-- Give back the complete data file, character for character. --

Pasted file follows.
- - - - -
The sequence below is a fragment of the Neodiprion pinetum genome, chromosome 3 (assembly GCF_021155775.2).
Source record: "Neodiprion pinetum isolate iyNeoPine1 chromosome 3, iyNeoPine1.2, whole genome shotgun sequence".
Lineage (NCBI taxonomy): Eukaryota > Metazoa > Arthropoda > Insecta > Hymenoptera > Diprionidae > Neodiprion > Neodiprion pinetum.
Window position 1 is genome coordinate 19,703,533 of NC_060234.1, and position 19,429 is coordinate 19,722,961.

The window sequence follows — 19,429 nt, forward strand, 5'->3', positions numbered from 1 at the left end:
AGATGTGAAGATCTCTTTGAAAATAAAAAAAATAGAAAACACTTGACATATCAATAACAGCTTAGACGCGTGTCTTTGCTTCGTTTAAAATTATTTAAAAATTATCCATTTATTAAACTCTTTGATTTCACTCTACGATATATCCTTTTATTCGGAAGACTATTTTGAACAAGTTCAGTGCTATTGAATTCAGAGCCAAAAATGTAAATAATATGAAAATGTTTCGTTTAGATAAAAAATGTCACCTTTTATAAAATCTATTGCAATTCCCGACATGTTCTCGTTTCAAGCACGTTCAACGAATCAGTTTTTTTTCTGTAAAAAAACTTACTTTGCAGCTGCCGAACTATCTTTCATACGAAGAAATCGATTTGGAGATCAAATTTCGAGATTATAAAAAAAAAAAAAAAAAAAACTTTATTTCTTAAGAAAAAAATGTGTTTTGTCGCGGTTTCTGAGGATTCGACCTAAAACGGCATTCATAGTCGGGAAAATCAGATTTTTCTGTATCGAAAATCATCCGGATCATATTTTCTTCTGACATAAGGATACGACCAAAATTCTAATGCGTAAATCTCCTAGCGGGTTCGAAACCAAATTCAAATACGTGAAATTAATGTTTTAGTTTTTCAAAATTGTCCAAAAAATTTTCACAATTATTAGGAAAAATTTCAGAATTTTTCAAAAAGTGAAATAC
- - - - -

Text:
The sequence below is a fragment of the Neodiprion pinetum genome, chromosome 3 (assembly GCF_021155775.2).
Source record: "Neodiprion pinetum isolate iyNeoPine1 chromosome 3, iyNeoPine1.2, whole genome shotgun sequence".
Lineage (NCBI taxonomy): Eukaryota > Metazoa > Arthropoda > Insecta > Hymenoptera > Diprionidae > Neodiprion > Neodiprion pinetum.
Window position 1 is genome coordinate 19,703,533 of NC_060234.1, and position 19,429 is coordinate 19,722,961.

The window sequence follows — 19,429 nt, forward strand, 5'->3', positions numbered from 1 at the left end:
AGATGTGAAGATCTCTTTGAAAATAAAAAAAATAGAAAACACTTGACATATCAATAACAGCTTAGACGCGTGTCTTTGCTTCGTTTAAAATTATTTAAAAATTATCCATTTATTAAACTCTTTGATTTCACTCTACGATATATCCTTTTATTCGGAAGACTATTTTGAACAAGTTCAGTGCTATTGAATTCAGAGCCAAAAATGTAAATAATATGAAAATGTTTCGTTTAGATAAAAAATGTCACCTTTTATAAAATCTATTGCAATTCCCGACATGTTCTCGTTTCAAGCACGTTCAACGAATCAGTTTTTTTTCTGTAAAAAAACTTACTTTGCAGCTGCCGAACTATCTTTCATACGAAGAAATCGATTTGGAGATCAAATTTCGAGATTATAAAAAAAAAAAAAAAAAAAACTTTATTTCTTAAGAAAAAAATGTGTTTTGTCGCGGTTTCTGAGGATTCGACCTAAAACGGCATTCATAGTCGGGAAAATCAGATTTTTCTGTATCGAAAATCATCCGGATCATATTTTCTTCTGACATAAGGATACGACCAAAATTCTAATGCGTAAATCTCCTAGCGGGTTCGAAACCAAATTCAAATACGTGAAATTAATGTTTTAGTTTTTCAAAATTGTCCAAAAAATTTTCACAATTATTAGGAAAAATTTCAGAATTTTTCAAAAAGTGAAATAC